Rock music

Can push the limits of rock music on ‘Tago Mago’

In August 1971, when Can released his second album, Tago Mago, there wasn’t much that looked like it. Half a century later, there is still not much in the musical landscape like this record.

The debut album of the German krautrock band, 1969’s Monster Movie, featured many of the same elements featured in the sequel: touches of experimental music and psychedelia, as well as an epic, side song with an unconventionally spelled title. But between these two records, the quintet has a new singer.

And while Monster Moviefrontman Malcolm Mooney, a black American, helped launch Can – he gave the group their name and played a central role in shaping their sound – the addition of Japanese Damo Suzuki on Tago Mago turned out to be an important moment in their careers and in the many genres they would go through.

Mooney returned to the United States in the early 1970s after suffering from a nervous breakdown. He helped establish the band’s blend of avant-garde experimentalism and garage-rock psychedelia; he was the catalyst for the first 20-minute “Yoo Doo Right”, which was edited from a six-hour improvisation piece.

Listen to Can’s “Halleluhwah”

But Can’s uncontrollable, unstructured music reflected too much of personal issues. In the mid-1970s, bassist Holger Czukay and drummer Jaki Liebezeit saw Suzuki play in Munich and invited him to perform with them that night, although he only knew a few guitar chords and improvised. all his words.

In May he was part of the group and was helping with the recording of Soundtracks, a film soundtrack compilation that Can started with Mooney. In November they started recording Tago Mago in a West German mansion.

Over the next few months, the band sometimes locked themselves in for more than 15 hours a day working on new music. In addition to the long jams they went through – which Czukay then edited to more acceptable song lengths – outside sources and found sounds, like barking dogs and screaming children, would be incorporated into the tracks. finished. Everything was shaping up to be a more ambitious and even more unstructured album than Can’s first.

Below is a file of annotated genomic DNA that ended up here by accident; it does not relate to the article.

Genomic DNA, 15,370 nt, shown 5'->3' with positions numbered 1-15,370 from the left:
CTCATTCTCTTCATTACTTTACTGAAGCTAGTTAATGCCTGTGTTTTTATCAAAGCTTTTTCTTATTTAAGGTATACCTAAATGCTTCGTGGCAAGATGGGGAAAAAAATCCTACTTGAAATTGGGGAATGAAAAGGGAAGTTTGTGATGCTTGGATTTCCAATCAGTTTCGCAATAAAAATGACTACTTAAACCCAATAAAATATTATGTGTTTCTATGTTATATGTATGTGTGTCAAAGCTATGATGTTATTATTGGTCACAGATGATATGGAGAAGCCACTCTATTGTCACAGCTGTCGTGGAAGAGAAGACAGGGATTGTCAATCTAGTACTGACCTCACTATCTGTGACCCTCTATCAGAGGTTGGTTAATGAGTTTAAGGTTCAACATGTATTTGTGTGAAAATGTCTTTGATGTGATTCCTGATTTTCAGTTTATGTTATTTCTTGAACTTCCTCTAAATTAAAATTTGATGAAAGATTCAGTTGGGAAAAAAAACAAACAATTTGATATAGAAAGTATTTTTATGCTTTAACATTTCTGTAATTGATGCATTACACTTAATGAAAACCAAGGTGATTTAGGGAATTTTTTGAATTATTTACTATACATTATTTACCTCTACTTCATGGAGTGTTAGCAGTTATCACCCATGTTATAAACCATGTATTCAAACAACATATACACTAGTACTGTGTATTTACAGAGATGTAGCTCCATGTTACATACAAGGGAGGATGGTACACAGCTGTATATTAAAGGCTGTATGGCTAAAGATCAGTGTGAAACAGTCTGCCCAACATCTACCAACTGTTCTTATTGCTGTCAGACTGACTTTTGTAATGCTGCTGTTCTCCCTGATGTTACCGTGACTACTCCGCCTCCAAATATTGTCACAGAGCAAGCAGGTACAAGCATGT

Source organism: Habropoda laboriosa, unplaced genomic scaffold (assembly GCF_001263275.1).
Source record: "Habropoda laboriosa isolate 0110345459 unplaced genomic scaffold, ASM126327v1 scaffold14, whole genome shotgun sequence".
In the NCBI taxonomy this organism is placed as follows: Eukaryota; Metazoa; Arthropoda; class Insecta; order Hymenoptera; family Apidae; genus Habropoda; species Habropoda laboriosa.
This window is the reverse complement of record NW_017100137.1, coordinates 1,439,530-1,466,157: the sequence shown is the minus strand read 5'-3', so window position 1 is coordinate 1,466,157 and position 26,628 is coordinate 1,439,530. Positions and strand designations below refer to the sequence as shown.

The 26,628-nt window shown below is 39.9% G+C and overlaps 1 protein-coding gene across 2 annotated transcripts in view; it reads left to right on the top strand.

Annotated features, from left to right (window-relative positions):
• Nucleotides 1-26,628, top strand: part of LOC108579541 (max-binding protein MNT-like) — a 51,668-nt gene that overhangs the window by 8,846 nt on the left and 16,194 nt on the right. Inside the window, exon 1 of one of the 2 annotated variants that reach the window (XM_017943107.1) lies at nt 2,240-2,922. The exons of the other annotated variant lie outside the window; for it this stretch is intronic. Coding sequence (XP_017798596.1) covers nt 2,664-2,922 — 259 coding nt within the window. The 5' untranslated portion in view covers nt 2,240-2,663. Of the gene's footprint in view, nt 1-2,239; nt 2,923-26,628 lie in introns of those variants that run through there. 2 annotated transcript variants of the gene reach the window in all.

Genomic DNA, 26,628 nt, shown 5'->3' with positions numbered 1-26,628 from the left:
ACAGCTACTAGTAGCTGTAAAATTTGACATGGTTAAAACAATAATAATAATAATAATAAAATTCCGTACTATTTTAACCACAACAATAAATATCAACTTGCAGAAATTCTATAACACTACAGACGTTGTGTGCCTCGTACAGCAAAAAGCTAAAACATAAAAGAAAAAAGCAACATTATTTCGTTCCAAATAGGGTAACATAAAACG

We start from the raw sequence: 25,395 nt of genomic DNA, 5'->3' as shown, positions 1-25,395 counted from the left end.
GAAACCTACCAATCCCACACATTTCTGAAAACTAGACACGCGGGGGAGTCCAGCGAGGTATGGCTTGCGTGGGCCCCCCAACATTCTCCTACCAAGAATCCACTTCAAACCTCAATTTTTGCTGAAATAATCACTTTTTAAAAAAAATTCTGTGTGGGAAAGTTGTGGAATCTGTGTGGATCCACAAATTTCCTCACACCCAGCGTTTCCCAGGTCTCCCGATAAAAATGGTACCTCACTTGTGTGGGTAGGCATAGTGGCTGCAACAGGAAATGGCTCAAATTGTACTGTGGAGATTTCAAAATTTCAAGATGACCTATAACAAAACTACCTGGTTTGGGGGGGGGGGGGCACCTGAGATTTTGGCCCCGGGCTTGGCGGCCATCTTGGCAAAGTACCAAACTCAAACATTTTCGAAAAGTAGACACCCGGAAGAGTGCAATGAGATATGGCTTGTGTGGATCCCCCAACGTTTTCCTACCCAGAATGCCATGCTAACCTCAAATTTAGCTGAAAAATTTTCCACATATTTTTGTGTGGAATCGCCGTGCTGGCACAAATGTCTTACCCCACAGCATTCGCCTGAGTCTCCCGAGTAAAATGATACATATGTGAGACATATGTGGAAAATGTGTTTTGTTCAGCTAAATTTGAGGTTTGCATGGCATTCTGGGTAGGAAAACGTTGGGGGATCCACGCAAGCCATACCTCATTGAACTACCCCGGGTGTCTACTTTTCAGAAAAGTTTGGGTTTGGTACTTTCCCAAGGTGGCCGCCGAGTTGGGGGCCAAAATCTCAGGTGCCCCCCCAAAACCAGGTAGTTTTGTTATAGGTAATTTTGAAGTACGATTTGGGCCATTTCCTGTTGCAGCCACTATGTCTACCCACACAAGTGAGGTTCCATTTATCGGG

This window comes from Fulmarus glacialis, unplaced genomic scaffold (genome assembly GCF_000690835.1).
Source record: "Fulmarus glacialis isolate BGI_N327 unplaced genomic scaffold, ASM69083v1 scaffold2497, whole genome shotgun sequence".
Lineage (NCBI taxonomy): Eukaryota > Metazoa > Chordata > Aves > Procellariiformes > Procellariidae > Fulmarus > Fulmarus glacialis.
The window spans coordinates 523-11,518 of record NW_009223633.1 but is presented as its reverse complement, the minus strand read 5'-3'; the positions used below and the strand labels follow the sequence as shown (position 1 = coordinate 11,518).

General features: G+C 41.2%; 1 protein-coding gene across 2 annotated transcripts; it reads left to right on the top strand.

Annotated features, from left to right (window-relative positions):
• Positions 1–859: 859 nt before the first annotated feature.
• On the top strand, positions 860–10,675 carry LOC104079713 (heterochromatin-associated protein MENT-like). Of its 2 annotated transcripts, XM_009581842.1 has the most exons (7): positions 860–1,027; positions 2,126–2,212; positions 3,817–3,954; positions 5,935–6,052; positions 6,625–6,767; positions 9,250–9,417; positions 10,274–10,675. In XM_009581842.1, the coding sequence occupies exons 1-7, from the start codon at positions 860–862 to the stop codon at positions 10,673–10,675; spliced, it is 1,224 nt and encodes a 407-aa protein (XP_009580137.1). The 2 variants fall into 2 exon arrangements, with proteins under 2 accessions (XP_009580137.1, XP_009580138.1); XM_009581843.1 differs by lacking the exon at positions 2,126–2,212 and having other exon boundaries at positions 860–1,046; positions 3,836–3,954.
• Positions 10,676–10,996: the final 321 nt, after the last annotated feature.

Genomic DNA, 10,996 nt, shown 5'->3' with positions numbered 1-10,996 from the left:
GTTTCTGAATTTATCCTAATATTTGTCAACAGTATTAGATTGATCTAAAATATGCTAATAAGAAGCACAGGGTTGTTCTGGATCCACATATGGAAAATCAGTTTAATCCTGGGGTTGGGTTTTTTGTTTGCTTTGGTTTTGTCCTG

From the opening “Paperhouse” to the end of the LP “Bring Me Coffee or Tea”, Tago Mago – a seven-song double disc that lasts over 73 minutes – puts his most astonishing tracks in the foreground. The rhythms slowly seep into something more wacky, Suzuki builds his voice from low growls to howls over the songs and entire tracks play out at a beat that can take from four (“Mushroom”) to 18 (“Halleluhwah “) minutes .

Listen to Can’s “Oh Yeah”

The result was an album that pushed the boundaries of rock music at a time when boundaries were broken every few months. But no other record released in 1971 sounds as extravagant or avant-garde as Tago Mago (whose title refers to an island near Ibiza called Illa de Tagomago). In many ways, despite his influence on other artists over the decades, he is still ahead of his time.

The flow is deliberate: “Paperhouse”, “Mushroom”, “Oh Yeah” and “Halleluhwah”, the entirety of the first two sides, drift into the occasional spaces left vacant by the propulsive rhythms with an ease that is both confident and uncomfortable. . Suzuki has never been better than here, riding the mix and sometimes sinking below the surface, like the only dynamic rising above hypnotic grooves.

Tago Mago became Can’s definitive album and the pinnacle of the Suzuki era, which only lasted for two more records, the years 1972 Ege Bamyasi and 1973 Future days. It hasn’t aged much, if at all, in the years since its release. Contemporaries like Marc Bolan to post-punks including John Lydon (who based the sound and style of Public Image Ltd. on the record) at Radiohead all cited him as a direct source of inspiration for their work.

While many bands hammered blues-rock to the same sound in the heads of music fans in the early ’70s, Can drew inspiration from the outside like jazz – improvisation playing and punchy swing are deeply in it. rooted – and the art of performance. , as well as areas that no one else really thought about at the time, like cutting and pasting edits to tape as a form of creative expression. Tago Wago is just as revealing today as it was then.

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